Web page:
Since many churches do not track this, you might want to just spot check it for about a month. Figure out how many people visit in a given month and divide by the number of weeks in the month. Then, create a graph that looks like this:
The goal is 3%. For every 100 people who attend on Sunday morning, we want 3 of them to be first time guests. I would count everyone who visits, whether in worship or Sunday School. I would count preschoolers as well as adults. I only count in-town visitors, and, I only count them once. This is first-time visitors.
5. What is the Velcro factor?
The Velcro factor has to do with how sticky the church is. It is the ratio of the number of people joining to the number of people visiting. If we knew these numbers over time, the graph would look like this:
More likely, we don't have real good records of this over time, so the graph looks like this:
The goal here is 33%. The bottom line on this Velcro/ Magnet deal is this. The strategies to create visitors are entirely different from the strategies to get them to stick around. If we want to create more visitors, do things like direct mail. If we want to improve the Velcro factor, do things like giving Friday nights to Jesus. I served as interim pastor of a church in El Paso for a time and we tracked this in our staff. We had a 75% Velcro factor, yet were still only growing by 5% a year. The reason? Very few visitors. A high percentage of a small number is still a small number. In that case we needed to attract more visitors. In most cases, however, this is not the issue. In most churches the issue is the Velcro factor, NOT the magnet factor. Which is it in your church? Know well the condition of your flock. I have talked to churches that had 100 visitors a week who thought the need of the hour was to get more visitors.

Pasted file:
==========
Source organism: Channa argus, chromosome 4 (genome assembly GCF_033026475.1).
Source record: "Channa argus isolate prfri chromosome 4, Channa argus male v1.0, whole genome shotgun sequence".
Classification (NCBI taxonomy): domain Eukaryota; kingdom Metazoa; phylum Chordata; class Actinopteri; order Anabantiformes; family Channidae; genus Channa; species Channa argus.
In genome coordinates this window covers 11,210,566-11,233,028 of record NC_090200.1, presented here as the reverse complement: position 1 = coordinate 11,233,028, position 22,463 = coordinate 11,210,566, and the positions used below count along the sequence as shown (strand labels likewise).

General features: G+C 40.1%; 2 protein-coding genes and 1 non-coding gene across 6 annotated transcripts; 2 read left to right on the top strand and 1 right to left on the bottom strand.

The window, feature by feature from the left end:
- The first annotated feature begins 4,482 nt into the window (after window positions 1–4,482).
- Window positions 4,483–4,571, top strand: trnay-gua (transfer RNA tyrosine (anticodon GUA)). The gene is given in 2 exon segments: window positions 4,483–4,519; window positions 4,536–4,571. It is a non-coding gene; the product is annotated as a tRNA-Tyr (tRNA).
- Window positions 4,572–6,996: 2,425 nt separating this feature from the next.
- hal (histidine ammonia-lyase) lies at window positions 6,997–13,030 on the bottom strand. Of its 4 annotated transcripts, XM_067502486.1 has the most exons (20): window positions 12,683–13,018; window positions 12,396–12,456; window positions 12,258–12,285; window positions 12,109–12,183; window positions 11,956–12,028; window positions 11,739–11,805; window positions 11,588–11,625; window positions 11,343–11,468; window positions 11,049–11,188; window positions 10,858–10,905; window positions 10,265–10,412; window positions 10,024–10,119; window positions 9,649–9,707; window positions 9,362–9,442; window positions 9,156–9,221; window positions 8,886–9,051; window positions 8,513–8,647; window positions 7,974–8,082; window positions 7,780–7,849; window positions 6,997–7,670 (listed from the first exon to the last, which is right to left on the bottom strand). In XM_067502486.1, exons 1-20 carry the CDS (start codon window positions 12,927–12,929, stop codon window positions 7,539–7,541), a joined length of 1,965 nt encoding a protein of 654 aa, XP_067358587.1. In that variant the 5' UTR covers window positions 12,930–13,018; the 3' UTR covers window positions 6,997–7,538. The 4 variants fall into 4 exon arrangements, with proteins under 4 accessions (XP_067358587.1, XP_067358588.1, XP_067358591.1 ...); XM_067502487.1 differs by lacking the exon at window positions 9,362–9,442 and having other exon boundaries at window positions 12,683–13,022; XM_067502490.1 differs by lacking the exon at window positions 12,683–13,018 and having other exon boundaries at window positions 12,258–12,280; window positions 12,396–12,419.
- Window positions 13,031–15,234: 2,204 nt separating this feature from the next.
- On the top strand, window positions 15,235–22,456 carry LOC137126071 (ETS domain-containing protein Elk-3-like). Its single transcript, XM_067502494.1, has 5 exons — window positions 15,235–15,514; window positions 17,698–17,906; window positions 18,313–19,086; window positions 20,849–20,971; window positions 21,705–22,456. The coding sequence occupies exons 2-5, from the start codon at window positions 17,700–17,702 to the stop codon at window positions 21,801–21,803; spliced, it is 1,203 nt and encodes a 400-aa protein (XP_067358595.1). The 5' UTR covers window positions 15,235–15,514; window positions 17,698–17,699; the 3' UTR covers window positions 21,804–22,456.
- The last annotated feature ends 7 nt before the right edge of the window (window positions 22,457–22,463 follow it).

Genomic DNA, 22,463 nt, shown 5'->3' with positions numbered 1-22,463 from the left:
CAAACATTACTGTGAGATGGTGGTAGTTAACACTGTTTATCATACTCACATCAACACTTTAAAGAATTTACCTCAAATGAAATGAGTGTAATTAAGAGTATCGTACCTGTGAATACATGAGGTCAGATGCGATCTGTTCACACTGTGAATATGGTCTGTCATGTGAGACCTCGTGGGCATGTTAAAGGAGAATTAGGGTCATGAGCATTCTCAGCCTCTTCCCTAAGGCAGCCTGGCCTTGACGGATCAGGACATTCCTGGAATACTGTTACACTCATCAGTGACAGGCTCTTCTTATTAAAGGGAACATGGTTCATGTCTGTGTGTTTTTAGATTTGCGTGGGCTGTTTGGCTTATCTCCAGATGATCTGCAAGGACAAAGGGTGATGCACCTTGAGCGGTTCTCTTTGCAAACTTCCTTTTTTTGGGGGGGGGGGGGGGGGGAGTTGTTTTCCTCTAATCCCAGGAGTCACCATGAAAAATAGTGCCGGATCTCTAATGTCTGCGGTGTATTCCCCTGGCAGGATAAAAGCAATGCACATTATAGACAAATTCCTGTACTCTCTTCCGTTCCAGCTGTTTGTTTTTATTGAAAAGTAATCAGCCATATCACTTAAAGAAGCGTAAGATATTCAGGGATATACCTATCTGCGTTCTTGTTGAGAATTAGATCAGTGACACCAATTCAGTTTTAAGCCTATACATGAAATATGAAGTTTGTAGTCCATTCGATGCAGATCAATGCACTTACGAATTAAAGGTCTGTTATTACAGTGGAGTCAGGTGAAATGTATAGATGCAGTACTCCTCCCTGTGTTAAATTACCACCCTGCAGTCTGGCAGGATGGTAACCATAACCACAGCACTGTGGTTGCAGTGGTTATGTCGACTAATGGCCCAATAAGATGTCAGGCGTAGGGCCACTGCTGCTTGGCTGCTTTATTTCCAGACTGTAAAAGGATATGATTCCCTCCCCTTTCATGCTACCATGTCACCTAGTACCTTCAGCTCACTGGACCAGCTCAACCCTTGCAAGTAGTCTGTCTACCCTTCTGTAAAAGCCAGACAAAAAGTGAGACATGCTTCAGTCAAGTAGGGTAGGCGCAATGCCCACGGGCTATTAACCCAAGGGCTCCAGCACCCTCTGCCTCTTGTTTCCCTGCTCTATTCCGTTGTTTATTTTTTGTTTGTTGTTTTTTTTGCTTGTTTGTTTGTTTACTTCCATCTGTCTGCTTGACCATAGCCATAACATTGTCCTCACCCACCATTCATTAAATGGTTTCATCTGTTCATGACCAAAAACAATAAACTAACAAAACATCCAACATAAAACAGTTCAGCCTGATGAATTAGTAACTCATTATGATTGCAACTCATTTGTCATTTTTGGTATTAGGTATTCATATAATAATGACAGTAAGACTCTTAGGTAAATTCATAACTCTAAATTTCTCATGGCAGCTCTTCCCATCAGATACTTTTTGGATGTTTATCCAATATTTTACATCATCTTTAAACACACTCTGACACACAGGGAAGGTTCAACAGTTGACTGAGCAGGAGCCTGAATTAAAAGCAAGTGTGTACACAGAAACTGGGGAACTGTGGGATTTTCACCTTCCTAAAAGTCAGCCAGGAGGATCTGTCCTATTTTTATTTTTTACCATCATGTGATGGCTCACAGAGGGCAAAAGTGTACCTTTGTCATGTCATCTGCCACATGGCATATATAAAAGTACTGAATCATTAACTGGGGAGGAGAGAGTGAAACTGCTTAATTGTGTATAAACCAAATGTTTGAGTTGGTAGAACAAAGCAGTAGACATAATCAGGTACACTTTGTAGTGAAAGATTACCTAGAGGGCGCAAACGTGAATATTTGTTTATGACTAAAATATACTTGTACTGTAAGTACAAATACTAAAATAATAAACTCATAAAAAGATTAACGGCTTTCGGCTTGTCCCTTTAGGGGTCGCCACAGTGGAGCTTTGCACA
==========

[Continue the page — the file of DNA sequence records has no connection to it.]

At the Double Your Church Conference, we will brainstorm strategies to improve in both of these areas, but it is helpful to know where we need to improve. "Know well the condition of your flock."
6. Which classes are growing and which are declining?
Growth is normally pretty uneven from one class to the next.
This chart show immediately that Married Adult 1 is doing great, whereas Married Adult 3 is not doing so well. It attracts attendance for a given period compared to the previous period on a class by class basis. This should give you some ideas where improvement is needed.
For those of you coming to the Double Your Church Conference, we would also like to see a few more things that would be helpful for us as we brainstorm together ways to get your church doubling:
I'd like you to close with this slide:
Most of the agenda for this three day conference will be brainstorming about your church and what we can do to get it doubling every five years or less.
If you have not yet signed up for the Memphis Double Your Church Conference, there is still room, although, participation will be limited to 20.
Whether or not you come with us to Memphis, I want to invite you to do some year-end evaluation. Know well the condition of your flock.